Appreciation in the Eye and Heart of the Beholder
The deepest principle in human nature is the craving to be appreciated. — William James, 1842-1910, Father of American Psychology
Appreciation: it’s the one need every person you ever met has in common and the one thing that vexes every manager.
Employee surveys persistently tell us that people feel unappreciated at work, and this leads them down a path of discontent and disengagement from their work. Though our natural bias is to blame “ungrateful managers” for the “appreciation gap,” there is much more to it. Discontent at work often stems from diversity in the ways people give and receive appreciation.
Since appreciation is vital for healthy relationships, it is essential for influencers to cultivate a grateful heart and to learn how to speak different languages of appreciation.
In this session, Michael Boyes explores how:
- to cultivate an appreciative heart,
- understand how different groups view appreciation, and
- to express appreciation to others in ways that resonate with them.
Brass Tacks Succession Planning: How to Grow Leaders
It’s a question that keeps executives up at night and perplexes virtually everyone who has ever been in a managerial role: What actually develops leaders and prepares them for the challenges that lie ahead? There are scores of leadership training programs in the marketplace. Many of them teach excellent concepts, and some deliver powerful experiences. But do they work? Do they improve leaders’ performance?
Yes and no.
Training is actually among the least effective ways to increase performance, especially leader effectiveness. Despite this somewhat common knowledge, companies commonly look to training as their first and sometimes only way to prepare people for leadership positions.
In this key-note session, Michael Boyes will outline:
- How to figure out what leaders need to learn,
- What developmental approaches actually work, and
- How HR professionals and operational can help leaders grow leaders.
Leading: Nine to One
Dolly Parton sang about working nine to five and crooned “that’s no way to make a living,” and she was right. But, would you consider working nine to one if you absolutely knew that it would make your team more focused, productive, and creative? You can do just that, but to be fair we are not talking about the hour hands on a clock. We are talking about adopting a new perspective on the purpose and value of leaders that will produce an ROI that will shock you. Would you be willing to consider being a nine-to-one leader if you could do that?
In this interactive session, Michael Boyes will introduce the concept of the positivity ratio and how leaders can manage their team’s positivity ratio to achieve better outcomes.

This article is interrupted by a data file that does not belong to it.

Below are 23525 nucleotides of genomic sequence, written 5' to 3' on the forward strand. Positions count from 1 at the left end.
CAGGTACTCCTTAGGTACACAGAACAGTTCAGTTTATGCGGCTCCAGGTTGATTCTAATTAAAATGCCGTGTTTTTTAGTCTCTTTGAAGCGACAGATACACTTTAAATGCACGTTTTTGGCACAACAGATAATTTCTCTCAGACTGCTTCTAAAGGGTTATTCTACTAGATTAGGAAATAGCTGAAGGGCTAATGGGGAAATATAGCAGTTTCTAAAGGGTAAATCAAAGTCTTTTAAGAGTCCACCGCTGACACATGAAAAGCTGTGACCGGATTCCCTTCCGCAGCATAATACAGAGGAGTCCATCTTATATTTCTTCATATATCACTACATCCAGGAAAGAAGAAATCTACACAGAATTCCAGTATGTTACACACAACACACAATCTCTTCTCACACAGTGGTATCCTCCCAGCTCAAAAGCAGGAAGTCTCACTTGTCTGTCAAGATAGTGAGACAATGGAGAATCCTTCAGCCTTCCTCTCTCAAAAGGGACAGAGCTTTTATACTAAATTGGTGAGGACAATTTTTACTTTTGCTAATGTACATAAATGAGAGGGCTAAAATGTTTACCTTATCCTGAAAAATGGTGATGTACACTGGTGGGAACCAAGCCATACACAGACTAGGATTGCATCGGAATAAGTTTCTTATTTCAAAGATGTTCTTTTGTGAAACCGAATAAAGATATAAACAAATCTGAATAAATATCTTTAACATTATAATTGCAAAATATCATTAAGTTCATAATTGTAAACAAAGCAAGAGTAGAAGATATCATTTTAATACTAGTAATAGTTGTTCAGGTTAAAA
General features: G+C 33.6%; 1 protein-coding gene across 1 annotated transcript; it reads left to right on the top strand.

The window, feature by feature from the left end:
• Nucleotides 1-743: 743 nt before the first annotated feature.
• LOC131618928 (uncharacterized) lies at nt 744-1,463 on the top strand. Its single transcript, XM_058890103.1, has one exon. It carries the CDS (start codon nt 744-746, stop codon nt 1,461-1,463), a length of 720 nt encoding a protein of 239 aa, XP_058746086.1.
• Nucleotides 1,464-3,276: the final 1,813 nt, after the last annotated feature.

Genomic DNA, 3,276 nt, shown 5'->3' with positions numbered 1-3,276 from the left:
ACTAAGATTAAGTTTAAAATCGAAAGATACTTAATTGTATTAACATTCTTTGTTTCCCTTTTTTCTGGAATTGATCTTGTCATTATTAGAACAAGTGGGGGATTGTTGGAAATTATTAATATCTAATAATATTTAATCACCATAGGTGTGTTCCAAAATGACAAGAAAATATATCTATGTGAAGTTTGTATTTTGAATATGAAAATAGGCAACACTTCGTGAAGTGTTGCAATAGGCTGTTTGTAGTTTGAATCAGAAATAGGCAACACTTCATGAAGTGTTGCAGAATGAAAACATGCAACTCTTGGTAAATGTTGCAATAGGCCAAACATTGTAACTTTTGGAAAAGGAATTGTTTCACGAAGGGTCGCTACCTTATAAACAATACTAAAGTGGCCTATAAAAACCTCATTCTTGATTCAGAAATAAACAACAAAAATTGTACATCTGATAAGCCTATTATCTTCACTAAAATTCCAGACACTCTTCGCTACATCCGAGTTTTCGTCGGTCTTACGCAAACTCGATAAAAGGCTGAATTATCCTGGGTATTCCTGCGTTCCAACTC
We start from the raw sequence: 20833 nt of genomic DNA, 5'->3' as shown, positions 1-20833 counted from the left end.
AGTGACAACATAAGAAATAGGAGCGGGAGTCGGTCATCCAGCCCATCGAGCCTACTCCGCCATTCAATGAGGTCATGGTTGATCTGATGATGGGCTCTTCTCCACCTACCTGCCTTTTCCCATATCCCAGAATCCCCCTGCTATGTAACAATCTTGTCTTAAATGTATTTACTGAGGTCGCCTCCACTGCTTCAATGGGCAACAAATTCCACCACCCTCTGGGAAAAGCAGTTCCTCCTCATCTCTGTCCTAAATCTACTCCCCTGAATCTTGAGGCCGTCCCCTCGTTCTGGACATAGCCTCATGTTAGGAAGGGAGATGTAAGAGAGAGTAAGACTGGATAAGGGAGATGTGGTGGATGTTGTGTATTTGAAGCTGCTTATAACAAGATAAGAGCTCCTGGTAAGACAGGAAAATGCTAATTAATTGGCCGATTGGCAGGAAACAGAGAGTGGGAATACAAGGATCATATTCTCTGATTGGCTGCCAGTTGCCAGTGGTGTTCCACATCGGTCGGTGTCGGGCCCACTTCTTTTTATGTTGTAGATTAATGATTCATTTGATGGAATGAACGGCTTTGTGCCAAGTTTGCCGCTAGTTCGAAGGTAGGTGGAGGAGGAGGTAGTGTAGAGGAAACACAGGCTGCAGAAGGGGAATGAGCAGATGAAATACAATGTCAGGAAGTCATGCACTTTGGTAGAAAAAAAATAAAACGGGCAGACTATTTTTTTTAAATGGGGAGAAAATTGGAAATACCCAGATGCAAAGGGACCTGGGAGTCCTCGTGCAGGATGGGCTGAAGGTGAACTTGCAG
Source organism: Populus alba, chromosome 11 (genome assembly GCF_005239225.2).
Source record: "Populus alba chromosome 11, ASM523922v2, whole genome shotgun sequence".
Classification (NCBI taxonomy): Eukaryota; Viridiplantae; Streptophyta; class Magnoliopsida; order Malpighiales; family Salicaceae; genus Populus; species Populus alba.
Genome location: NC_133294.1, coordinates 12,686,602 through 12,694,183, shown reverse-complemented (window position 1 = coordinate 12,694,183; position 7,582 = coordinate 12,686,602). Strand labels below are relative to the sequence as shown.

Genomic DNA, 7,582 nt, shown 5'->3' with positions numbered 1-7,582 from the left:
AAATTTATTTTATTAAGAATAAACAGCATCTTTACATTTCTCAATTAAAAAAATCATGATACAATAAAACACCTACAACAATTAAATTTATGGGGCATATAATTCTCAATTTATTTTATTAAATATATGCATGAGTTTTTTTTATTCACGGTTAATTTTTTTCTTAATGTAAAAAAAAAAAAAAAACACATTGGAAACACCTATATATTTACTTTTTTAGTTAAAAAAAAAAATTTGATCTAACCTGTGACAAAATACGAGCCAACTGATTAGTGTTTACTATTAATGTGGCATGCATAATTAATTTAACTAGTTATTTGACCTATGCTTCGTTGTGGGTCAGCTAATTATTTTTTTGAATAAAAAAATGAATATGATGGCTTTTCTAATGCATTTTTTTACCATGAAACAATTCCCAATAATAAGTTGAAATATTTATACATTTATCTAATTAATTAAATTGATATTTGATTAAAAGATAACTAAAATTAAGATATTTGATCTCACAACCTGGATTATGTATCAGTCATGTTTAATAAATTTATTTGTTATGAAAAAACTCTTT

Audience members will:
- critically examine their point-of-view on leadership,
- explore how positivity ratios affect individual and team performance, and
- learn how they can improve other’s positivity ratio, engagement, and performance.
The Millennial Generation:
It’s just what we ordered but don’t know how to use!
Lately, it’s fashionable to call young professionals the “Me” generation and to critique their work values. But did you know that they are just posers and mini me’s? Their parents, the Baby Boomers, were the original “Me” generation. That is what journalist Tom Wolfe lamented in the 1970’s, and this same critique followed them as they aged. So why are boomers and Generation Xers having such a hard time meshing with the millennials on their teams?
In this session, Michael Boyes dissects generational differences in the workplace and debates whether millennials’ work ethics are a bad omen for the future or whether they are just what business leaders ordered, and need, in their organizations.
Audience members will:
- gain insight into millennials values and work approach,
- learn how to build multi-generational teams,
- question their beliefs about millennials, and
- take a critical look at their work values.
Zombies and Zealots
Do you sometimes wonder if the Zombie apocalypse isn’t confined to the world of video games and Hollywood? Have you seen Zombies in the office – people who bring their bodies to work but leave their energy and mind behind – and wonder what happened to them? If you have, then be very afraid because Zombies multiply. If you have a few, then you are at risk for an outbreak of apathy or, worse yet, antipathy.
In this session, Michael Boyes will share how:
- organizations often inadvertently turn their Zealous producers into Zombies,
- to turn zombies into zealots,
- to keep zealots energized, and
- to hire zealots.